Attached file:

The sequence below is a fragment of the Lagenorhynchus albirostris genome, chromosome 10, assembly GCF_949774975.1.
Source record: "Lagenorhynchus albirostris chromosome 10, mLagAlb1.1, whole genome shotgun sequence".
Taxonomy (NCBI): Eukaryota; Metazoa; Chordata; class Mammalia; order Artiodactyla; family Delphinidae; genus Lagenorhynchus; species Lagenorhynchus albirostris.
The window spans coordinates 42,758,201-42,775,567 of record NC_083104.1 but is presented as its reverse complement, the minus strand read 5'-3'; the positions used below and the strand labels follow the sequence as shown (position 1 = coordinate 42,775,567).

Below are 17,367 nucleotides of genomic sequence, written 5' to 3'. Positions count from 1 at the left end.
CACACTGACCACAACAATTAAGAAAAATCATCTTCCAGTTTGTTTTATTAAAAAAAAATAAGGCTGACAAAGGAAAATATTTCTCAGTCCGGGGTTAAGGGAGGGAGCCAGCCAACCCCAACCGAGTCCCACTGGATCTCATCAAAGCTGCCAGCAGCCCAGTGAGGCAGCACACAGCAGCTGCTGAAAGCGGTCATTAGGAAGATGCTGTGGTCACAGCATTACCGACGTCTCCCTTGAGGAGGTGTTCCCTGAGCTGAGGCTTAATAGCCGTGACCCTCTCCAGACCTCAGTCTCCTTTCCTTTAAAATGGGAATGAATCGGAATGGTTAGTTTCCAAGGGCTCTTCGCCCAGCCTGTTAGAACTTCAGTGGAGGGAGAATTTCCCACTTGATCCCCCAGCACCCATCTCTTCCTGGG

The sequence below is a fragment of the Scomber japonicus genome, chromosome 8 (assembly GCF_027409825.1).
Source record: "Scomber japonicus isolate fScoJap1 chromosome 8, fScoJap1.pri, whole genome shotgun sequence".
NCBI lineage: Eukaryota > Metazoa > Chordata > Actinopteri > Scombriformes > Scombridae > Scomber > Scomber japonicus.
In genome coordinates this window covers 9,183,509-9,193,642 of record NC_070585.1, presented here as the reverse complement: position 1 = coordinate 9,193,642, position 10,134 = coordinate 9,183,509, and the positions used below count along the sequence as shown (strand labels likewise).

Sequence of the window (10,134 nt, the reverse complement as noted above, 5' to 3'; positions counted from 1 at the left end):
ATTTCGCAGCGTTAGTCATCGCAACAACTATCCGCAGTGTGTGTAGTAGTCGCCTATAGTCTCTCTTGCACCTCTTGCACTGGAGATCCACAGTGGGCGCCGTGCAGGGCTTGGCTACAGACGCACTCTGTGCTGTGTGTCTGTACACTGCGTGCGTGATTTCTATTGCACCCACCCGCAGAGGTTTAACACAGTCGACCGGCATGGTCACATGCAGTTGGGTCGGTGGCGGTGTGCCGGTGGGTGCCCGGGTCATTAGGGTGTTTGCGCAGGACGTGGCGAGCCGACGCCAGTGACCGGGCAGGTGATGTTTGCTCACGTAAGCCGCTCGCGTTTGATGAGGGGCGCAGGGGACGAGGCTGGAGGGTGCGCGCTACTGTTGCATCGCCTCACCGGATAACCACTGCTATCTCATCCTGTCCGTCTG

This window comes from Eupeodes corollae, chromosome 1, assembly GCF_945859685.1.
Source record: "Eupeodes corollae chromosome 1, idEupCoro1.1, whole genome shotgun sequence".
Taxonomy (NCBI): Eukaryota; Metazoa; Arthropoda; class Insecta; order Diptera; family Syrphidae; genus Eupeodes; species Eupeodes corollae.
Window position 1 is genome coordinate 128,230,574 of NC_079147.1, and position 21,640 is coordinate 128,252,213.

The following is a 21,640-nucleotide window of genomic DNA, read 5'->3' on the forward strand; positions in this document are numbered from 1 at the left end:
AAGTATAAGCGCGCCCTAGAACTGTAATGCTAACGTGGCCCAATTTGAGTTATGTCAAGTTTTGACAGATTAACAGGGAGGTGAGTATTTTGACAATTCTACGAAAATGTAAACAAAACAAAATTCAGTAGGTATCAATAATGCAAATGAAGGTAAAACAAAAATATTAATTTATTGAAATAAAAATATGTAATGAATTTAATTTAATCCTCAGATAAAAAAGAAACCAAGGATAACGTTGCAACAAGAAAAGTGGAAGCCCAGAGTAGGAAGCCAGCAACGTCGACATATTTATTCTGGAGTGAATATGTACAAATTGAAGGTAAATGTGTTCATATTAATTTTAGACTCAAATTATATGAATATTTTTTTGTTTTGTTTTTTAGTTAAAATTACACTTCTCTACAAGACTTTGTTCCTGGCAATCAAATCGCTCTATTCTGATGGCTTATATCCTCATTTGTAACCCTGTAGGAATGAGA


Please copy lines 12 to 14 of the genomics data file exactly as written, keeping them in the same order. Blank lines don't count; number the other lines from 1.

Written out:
ATTTCGCAGCGTTAGTCATCGCAACAACTATCCGCAGTGTGTGTAGTAGTCGCCTATAGTCTCTCTTGCACCTCTTGCACTGGAGATCCACAGTGGGCGCCGTGCAGGGCTTGGCTACAGACGCACTCTGTGCTGTGTGTCTGTACACTGCGTGCGTGATTTCTATTGCACCCACCCGCAGAGGTTTAACACAGTCGACCGGCATGGTCACATGCAGTTGGGTCGGTGGCGGTGTGCCGGTGGGTGCCCGGGTCATTAGGGTGTTTGCGCAGGACGTGGCGAGCCGACGCCAGTGACCGGGCAGGTGATGTTTGCTCACGTAAGCCGCTCGCGTTTGATGAGGGGCGCAGGGGACGAGGCTGGAGGGTGCGCGCTACTGTTGCATCGCCTCACCGGATAACCACTGCTATCTCATCCTGTCCGTCTG

This window comes from Eupeodes corollae, chromosome 1, assembly GCF_945859685.1.
Source record: "Eupeodes corollae chromosome 1, idEupCoro1.1, whole genome shotgun sequence".